|About the Book|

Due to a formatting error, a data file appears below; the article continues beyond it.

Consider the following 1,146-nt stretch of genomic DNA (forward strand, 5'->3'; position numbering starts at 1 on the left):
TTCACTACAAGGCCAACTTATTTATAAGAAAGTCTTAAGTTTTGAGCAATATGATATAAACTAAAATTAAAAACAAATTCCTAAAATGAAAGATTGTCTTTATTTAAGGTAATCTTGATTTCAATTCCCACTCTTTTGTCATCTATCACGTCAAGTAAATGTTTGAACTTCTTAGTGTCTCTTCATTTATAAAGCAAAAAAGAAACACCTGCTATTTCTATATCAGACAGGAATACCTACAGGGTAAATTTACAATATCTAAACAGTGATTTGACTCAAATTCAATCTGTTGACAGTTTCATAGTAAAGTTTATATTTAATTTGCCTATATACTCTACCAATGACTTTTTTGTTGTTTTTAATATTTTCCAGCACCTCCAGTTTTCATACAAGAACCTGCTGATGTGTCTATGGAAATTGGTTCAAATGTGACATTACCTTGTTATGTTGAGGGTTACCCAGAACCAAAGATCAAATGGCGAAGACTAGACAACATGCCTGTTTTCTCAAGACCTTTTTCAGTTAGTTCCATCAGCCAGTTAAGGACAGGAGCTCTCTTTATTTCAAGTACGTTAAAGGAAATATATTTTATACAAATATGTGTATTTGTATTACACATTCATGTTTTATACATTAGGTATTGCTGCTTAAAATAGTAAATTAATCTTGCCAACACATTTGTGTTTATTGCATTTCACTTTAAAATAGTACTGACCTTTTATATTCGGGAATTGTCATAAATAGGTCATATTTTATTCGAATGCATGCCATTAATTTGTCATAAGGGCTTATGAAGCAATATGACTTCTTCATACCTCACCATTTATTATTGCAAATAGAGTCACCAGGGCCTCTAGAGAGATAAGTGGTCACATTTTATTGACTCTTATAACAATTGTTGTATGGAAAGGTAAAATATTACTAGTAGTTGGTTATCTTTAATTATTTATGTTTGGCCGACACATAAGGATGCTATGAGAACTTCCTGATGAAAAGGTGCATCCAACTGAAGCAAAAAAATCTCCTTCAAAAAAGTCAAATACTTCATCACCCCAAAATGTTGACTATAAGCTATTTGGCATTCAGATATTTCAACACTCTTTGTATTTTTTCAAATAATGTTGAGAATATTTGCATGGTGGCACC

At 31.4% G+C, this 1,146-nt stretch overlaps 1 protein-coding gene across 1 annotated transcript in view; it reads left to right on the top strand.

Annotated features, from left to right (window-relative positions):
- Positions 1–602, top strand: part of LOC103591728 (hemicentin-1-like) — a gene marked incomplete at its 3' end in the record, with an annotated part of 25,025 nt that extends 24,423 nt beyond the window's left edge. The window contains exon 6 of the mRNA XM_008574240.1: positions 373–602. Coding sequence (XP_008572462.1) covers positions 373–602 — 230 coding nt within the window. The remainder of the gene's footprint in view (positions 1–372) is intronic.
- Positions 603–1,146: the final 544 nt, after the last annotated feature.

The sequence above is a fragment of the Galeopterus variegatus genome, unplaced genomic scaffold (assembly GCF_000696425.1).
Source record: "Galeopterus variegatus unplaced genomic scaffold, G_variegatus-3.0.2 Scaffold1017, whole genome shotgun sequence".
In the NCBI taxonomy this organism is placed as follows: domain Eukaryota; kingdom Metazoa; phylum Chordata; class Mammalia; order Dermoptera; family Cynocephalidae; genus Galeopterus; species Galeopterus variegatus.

On August twenty-ninth, 2005 Hurricane Katrina devastated the Gulf Coast of the United States.1 Less than one month later, Hurricane Rita made landfall along the Gulf Coast. As the social dimensions of the 2005 catastrophic hurricanes emerged, emergency response agencies quickly became overwhelmed. Consequently, the focus of emergency response to the hurricanes has highlighted the failures of government response. While elements of emergency response could have been more efficient, the response to the hurricanes of non-government organizations played a significant role in ensuring the safety of disaster victims in addition to their routine activities. The adaptability and responses of such non-government organizations demonstrated the strengths and capacities of their local expertise, social networks and capability to serve a broad constituent of at-risk populations. Among these groups, the battered womens advocates drew upon skills developed and strengthened in their every day work. Coupled with their rich social networks, these groups demonstrated the particular capacities that non-government organizations carry but are too often ignored by the formal disaster response.-Disasters are sociologically relevant because they allow us to address fundamental questions of social organization.2 Disasters as social upheaval, then, impact not only geographic areas differently - for example, coastal versus urban areas - but also groups of people differently. Marginalized groups such as the poor, racial minorities, rural populations, elderly, among others, are left more vulnerable to their consequences. 3 A fundamental organizing principle of social life, and hence all disaster contexts, is gender. There are documented gender differences throughout all stages of the disaster process, which can largely attributed to issues of gender stratification (For examples, see Fothergill, 1996).-The thrust of empirical work on gender and disaster, however, has been mostly confined to the individual level, leaving a need for more research to be done at the organizational level. Indeed, disaster invariably affects organizations too. Small organizations are extremely vulnerable because their precarious state of physical capital and high rates of burnout among staff put them dangerously close to the tipping point. Moreover, social service organizations often face increased service demands and impacted resources in the post-disaster environment (For examples see Enarson, 1998). 4 With an emphasis on the impact and recovery of battered womens agencies, this dissertation explores: (1) how organizations that serve at risk populations work to continue with their organizational mission while contending with a community wide disaster event and, (2) the factors internal and external to the organizations that led to different recovery outcomes.-This research leads to a better understanding of how the routine organizational coordination and communication in which these battered womens organizations engage along with experience from handling routine crisis may improve the safety of at risk populations. Moreover, it will enable a better understanding of the process of organizational adaptation.-1National Oceanic And Atmospheric Administration. 2008. Hurricane Katrina. Retrieved on October 14th, 2008. katrina.noaa.gov 2Dynes, Russell. 1970. Organized Behavior in Disaster. Lexington, MA: D. C. Health. 3Blaikie, Piers, Terry Cannon, Ian Davis, and Ben Wisner. 2004. At Risk: Natural Hazards, Peoples Vulnerability, and Disasters, 2nd edition. New York: Routledge. 4Enarson, Elaine. 1998. Through Womens Eyes: A gendered Research Agenda for Disaster Social Science. Disasters 22:157-173.